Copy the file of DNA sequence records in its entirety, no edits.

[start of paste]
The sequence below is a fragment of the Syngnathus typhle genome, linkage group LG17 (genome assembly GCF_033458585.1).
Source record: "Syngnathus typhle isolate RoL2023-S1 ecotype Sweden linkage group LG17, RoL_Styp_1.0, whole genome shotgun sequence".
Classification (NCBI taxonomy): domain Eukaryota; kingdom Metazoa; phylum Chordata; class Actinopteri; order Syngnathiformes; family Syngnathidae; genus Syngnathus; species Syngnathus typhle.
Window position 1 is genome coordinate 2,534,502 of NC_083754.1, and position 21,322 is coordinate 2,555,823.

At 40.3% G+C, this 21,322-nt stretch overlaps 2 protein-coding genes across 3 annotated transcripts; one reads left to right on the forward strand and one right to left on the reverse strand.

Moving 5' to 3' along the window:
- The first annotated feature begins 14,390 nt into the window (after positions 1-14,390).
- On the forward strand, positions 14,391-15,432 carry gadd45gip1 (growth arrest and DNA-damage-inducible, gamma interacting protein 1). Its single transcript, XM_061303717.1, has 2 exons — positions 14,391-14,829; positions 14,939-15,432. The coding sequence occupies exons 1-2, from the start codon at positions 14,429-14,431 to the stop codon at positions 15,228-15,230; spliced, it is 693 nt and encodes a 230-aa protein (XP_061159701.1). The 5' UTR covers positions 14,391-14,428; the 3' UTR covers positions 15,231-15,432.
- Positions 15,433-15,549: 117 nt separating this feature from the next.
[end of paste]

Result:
The sequence below is a fragment of the Syngnathus typhle genome, linkage group LG17 (genome assembly GCF_033458585.1).
Source record: "Syngnathus typhle isolate RoL2023-S1 ecotype Sweden linkage group LG17, RoL_Styp_1.0, whole genome shotgun sequence".
Classification (NCBI taxonomy): domain Eukaryota; kingdom Metazoa; phylum Chordata; class Actinopteri; order Syngnathiformes; family Syngnathidae; genus Syngnathus; species Syngnathus typhle.
Window position 1 is genome coordinate 2,534,502 of NC_083754.1, and position 21,322 is coordinate 2,555,823.

At 40.3% G+C, this 21,322-nt stretch overlaps 2 protein-coding genes across 3 annotated transcripts; one reads left to right on the forward strand and one right to left on the reverse strand.

Moving 5' to 3' along the window:
- The first annotated feature begins 14,390 nt into the window (after positions 1-14,390).
- On the forward strand, positions 14,391-15,432 carry gadd45gip1 (growth arrest and DNA-damage-inducible, gamma interacting protein 1). Its single transcript, XM_061303717.1, has 2 exons — positions 14,391-14,829; positions 14,939-15,432. The coding sequence occupies exons 1-2, from the start codon at positions 14,429-14,431 to the stop codon at positions 15,228-15,230; spliced, it is 693 nt and encodes a 230-aa protein (XP_061159701.1). The 5' UTR covers positions 14,391-14,428; the 3' UTR covers positions 15,231-15,432.
- Positions 15,433-15,549: 117 nt separating this feature from the next.